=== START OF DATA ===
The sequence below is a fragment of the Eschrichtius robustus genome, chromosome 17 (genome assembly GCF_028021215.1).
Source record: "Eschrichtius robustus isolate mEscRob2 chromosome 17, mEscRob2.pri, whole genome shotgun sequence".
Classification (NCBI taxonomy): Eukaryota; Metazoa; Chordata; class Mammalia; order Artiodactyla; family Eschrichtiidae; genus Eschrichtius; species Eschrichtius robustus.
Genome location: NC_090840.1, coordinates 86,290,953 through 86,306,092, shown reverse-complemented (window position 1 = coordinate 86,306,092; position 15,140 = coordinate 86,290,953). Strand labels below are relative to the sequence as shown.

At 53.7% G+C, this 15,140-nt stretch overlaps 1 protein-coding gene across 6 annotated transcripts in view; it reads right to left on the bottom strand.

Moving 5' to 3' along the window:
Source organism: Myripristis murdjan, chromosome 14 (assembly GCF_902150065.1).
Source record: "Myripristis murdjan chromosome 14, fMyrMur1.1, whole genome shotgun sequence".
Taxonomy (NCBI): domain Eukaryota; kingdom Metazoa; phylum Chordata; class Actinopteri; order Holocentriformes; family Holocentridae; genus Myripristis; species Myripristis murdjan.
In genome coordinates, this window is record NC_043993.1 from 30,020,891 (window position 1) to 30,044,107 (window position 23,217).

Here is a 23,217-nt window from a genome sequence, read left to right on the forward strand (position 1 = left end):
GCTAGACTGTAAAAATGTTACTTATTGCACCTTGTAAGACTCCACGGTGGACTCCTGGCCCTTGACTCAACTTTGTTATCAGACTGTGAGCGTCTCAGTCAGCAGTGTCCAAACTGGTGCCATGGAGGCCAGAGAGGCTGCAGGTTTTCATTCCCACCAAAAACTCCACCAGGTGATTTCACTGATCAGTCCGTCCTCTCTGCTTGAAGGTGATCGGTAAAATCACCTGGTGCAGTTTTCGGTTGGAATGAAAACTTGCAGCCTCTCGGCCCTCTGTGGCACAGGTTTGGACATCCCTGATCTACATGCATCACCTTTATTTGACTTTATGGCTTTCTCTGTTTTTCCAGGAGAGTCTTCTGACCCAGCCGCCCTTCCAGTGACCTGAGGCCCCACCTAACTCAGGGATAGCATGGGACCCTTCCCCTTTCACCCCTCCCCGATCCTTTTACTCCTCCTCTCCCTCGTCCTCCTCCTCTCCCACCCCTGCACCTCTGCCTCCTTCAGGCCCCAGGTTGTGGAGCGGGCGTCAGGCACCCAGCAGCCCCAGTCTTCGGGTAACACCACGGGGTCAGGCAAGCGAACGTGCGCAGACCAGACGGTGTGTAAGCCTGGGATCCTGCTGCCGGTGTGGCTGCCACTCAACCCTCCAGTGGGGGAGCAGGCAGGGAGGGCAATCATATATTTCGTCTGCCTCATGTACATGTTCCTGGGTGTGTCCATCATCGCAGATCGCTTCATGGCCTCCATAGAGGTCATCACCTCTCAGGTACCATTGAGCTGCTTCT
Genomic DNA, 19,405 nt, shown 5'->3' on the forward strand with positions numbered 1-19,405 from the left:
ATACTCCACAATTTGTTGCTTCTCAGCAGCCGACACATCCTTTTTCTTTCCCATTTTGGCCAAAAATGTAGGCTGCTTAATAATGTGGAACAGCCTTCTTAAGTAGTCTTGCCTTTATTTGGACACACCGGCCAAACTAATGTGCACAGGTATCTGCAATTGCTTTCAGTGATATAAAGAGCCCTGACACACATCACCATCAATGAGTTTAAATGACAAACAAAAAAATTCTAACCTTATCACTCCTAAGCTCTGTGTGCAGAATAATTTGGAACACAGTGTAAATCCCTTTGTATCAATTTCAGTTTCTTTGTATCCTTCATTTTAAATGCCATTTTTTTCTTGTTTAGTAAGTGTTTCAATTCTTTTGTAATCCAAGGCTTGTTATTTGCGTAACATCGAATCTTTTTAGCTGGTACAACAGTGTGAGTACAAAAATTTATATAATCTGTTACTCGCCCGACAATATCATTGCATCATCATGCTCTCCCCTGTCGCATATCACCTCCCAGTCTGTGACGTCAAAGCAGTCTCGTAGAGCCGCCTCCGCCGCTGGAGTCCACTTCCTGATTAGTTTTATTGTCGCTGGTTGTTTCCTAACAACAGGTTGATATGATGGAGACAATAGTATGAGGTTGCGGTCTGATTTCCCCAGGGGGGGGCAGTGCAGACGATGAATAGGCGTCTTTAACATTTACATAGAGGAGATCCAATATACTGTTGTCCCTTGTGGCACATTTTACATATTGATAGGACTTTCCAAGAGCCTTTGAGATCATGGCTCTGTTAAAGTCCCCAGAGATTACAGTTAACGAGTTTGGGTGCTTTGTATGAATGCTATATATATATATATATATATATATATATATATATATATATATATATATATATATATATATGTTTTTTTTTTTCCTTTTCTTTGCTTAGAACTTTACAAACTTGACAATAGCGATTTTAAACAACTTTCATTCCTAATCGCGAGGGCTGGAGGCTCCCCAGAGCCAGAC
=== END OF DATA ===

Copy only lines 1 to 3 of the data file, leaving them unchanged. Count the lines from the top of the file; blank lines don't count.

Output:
The sequence below is a fragment of the Eschrichtius robustus genome, chromosome 17 (genome assembly GCF_028021215.1).
Source record: "Eschrichtius robustus isolate mEscRob2 chromosome 17, mEscRob2.pri, whole genome shotgun sequence".
Classification (NCBI taxonomy): Eukaryota; Metazoa; Chordata; class Mammalia; order Artiodactyla; family Eschrichtiidae; genus Eschrichtius; species Eschrichtius robustus.